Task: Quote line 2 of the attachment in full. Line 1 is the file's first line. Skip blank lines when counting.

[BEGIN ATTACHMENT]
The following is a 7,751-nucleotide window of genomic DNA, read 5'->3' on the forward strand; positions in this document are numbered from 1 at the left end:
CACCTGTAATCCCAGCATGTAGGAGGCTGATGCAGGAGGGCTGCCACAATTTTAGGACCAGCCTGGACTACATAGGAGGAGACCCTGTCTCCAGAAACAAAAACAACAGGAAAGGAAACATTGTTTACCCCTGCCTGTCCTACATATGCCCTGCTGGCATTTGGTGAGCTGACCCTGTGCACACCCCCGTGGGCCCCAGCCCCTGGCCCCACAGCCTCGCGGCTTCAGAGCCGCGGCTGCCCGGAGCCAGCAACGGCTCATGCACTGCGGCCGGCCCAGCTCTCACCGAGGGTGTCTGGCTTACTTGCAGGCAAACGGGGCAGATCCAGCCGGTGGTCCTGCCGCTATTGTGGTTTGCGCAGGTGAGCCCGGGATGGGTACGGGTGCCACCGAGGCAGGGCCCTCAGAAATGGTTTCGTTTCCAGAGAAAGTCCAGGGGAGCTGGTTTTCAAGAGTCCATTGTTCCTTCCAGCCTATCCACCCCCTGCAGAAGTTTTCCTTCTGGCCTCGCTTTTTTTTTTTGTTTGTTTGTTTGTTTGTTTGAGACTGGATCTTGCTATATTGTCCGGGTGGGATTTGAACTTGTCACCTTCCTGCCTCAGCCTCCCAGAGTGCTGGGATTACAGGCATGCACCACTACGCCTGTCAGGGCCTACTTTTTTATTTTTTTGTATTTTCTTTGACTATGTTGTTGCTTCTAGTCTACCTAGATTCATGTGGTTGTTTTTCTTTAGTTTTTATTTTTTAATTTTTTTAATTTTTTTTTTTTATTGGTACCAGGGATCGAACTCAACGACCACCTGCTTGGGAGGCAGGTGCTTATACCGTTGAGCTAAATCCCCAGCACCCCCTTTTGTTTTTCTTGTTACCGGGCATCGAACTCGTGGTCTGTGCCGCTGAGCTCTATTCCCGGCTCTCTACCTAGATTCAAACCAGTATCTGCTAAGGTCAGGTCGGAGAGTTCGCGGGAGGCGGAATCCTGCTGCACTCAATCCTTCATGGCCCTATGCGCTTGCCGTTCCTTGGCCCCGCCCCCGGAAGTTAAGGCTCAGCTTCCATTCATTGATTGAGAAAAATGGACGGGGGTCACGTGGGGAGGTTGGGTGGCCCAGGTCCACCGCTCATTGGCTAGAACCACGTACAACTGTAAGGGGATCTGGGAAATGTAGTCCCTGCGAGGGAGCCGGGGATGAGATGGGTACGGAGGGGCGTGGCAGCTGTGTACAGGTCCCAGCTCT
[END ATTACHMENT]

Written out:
CACCTGTAATCCCAGCATGTAGGAGGCTGATGCAGGAGGGCTGCCACAATTTTAGGACCAGCCTGGACTACATAGGAGGAGACCCTGTCTCCAGAAACAAAAACAACAGGAAAGGAAACATTGTTTACCCCTGCCTGTCCTACATATGCCCTGCTGGCATTTGGTGAGCTGACCCTGTGCACACCCCCGTGGGCCCCAGCCCCTGGCCCCACAGCCTCGCGGCTTCAGAGCCGCGGCTGCCCGGAGCCAGCAACGGCTCATGCACTGCGGCCGGCCCAGCTCTCACCGAGGGTGTCTGGCTTACTTGCAGGCAAACGGGGCAGATCCAGCCGGTGGTCCTGCCGCTATTGTGGTTTGCGCAGGTGAGCCCGGGATGGGTACGGGTGCCACCGAGGCAGGGCCCTCAGAAATGGTTTCGTTTCCAGAGAAAGTCCAGGGGAGCTGGTTTTCAAGAGTCCATTGTTCCTTCCAGCCTATCCACCCCCTGCAGAAGTTTTCCTTCTGGCCTCGCTTTTTTTTTTTGTTTGTTTGTTTGTTTGTTTGAGACTGGATCTTGCTATATTGTCCGGGTGGGATTTGAACTTGTCACCTTCCTGCCTCAGCCTCCCAGAGTGCTGGGATTACAGGCATGCACCACTACGCCTGTCAGGGCCTACTTTTTTATTTTTTTGTATTTTCTTTGACTATGTTGTTGCTTCTAGTCTACCTAGATTCATGTGGTTGTTTTTCTTTAGTTTTTATTTTTTAATTTTTTTAATTTTTTTTTTTTATTGGTACCAGGGATCGAACTCAACGACCACCTGCTTGGGAGGCAGGTGCTTATACCGTTGAGCTAAATCCCCAGCACCCCCTTTTGTTTTTCTTGTTACCGGGCATCGAACTCGTGGTCTGTGCCGCTGAGCTCTATTCCCGGCTCTCTACCTAGATTCAAACCAGTATCTGCTAAGGTCAGGTCGGAGAGTTCGCGGGAGGCGGAATCCTGCTGCACTCAATCCTTCATGGCCCTATGCGCTTGCCGTTCCTTGGCCCCGCCCCCGGAAGTTAAGGCTCAGCTTCCATTCATTGATTGAGAAAAATGGACGGGGGTCACGTGGGGAGGTTGGGTGGCCCAGGTCCACCGCTCATTGGCTAGAACCACGTACAACTGTAAGGGGATCTGGGAAATGTAGTCCCTGCGAGGGAGCCGGGGATGAGATGGGTACGGAGGGGCGTGGCAGCTGTGTACAGGTCCCAGCTCT